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Medea by Euripides @sohoplace

For a masterclass in scene study, you’d really have to go some distance to beat the formidable Sophie Okonedo (Medea) and Ben Daniels (Jason/Tutor/Creon/Aegeus/Servant). By having Daniels multi-role as all the male characters (save the two young sons of Medea and Jason), he shows off his range in voice, carriage and physicality on Vicki Mortimer’s pared-down in-the-round set with a minimal and subdued wardrobe. But I could not help but wonder if the choice to turn Euripides’ tragedy into almost a tidy two-hander was motivated by something other than its creative power.

Sophie Okonedo in Medea @sohoplace. Photo credit Johan Persson.
Sophie Okonedo in Medea @sohoplace. Photo credit Johan Persson.

One hundred years after Medea was performed at the Dionysia festival in Athens, Aristotle explained in The Poetics:

Tragedy… is a process of imitating an action which has serious implications, is complete, and possesses magnitude… the component events [of the story] ought to be so firmly compacted that if any one of them is shifted to another place, or removed, the whole is loosened up and dislocated; for an element whose addition or subtraction makes no perceptible extra difference is not really a part of the whole.

In other words, not only did Aristotle want storytelling kept tight – which at a pacey 90-minutes director Dominic Cooke manages – but he also warned against the subtraction of any element that does make a perceptible extra difference. Cooke draws on American poet Robinson Jeffers’ 1947 adaptation of the Greek tragedy, which was a multi-Tony hit on Broadway three-quarters of a century ago. The Jeffers text is already honed for efficiency with a mid-century Atlantic audience in mind, but it has nine named characters, a chorus, and various servants waiting on the royals who are at the centre of the plot. Cooke places the chorus of three Corinthian women (Jo McInnes, Amy Trigg, Penny Layden) amongst the audience which, on one hand, is an inspired move in that it enlists the entire house as a wider, silent, chorus of scale. It also means, however, that the house lights remain fairly bright for the duration of the piece such that the production’s mood relies disproportionately on Gareth Fry’s sound design (which veers into the gothic and occasionally melodramatic) rather than Neil Austin’s lighting. Crucially, however, by shrinking both the leading and supporting casts – with all servants eliminated – and keeping just the Nurse (Marion Bailey) plus giving only one small appearance of a slave amongst Daniels’ multiple roles, Cooke has dislocated and underserved two key components: royalty and deity.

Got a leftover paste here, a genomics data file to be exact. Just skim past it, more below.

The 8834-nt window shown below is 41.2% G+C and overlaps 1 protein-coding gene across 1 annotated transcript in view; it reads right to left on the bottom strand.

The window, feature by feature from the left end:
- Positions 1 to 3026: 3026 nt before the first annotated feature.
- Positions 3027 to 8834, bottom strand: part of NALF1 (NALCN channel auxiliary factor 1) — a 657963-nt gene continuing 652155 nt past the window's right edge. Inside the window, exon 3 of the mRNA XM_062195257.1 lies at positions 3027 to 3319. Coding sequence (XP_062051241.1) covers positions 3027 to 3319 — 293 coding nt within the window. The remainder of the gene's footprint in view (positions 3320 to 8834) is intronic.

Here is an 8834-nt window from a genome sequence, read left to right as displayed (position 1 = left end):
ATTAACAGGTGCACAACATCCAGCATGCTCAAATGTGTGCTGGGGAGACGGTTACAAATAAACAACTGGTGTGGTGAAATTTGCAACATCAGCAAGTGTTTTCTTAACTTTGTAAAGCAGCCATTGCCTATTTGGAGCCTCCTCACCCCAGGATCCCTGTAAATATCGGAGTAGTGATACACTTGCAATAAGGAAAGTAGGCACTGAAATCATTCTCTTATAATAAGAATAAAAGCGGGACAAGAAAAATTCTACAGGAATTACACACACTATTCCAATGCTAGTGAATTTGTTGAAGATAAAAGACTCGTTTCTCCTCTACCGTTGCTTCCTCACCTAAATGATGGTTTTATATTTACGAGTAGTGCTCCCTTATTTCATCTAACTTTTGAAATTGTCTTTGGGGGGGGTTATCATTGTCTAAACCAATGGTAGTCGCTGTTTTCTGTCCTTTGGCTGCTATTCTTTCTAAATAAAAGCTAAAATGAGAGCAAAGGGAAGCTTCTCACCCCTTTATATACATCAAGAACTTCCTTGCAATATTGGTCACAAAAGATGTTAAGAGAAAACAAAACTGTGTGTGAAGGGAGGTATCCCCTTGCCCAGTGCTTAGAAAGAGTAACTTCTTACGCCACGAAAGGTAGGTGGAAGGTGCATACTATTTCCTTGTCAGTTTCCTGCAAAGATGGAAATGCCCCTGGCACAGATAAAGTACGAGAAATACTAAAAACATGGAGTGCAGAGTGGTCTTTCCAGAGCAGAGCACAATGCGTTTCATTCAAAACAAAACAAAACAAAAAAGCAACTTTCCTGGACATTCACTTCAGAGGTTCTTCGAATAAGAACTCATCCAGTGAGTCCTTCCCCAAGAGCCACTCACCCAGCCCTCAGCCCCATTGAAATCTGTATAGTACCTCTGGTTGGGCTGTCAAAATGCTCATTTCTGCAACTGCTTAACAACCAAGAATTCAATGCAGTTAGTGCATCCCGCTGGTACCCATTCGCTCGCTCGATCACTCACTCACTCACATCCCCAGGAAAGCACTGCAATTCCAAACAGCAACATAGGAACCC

Cooke’s production retains a description of Medea as ‘a witch, but not evil’ and speaks of her ‘wild wisdom’ (‘All the people of her country are witches. They know about drugs and magic. They are savages, but they have a wild wisdom.’) but somewhat glosses over the fact that Medea is not only the daughter of a king but is literally part-witch and part-goddess: she is descended from the famous witch Circe (the one who turned Odysseus’ ungrateful sailors into pigs) and Helios the sun god. It seems in submission to simplification, Cooke takes a political and magical story about power, betrayal and vengeance and, instead of conveying its implications and magnitude, trivialises it into the world’s most horrific custody battle with some leadenly obvious modern parallels about colonialism and ‘otherness’.

The decision to have Daniels enact all the adult male roles, including two kings and her husband/betrayer, also appears to have an unintended consequence. Instead of highlighting the asymmetrical power to which Medea is subjected, it pulls focus from the titular character as we marvel at Daniel’s transformation when it’s clear or have to think about who he’s supposed to be for a minute when it’s not instantly obvious.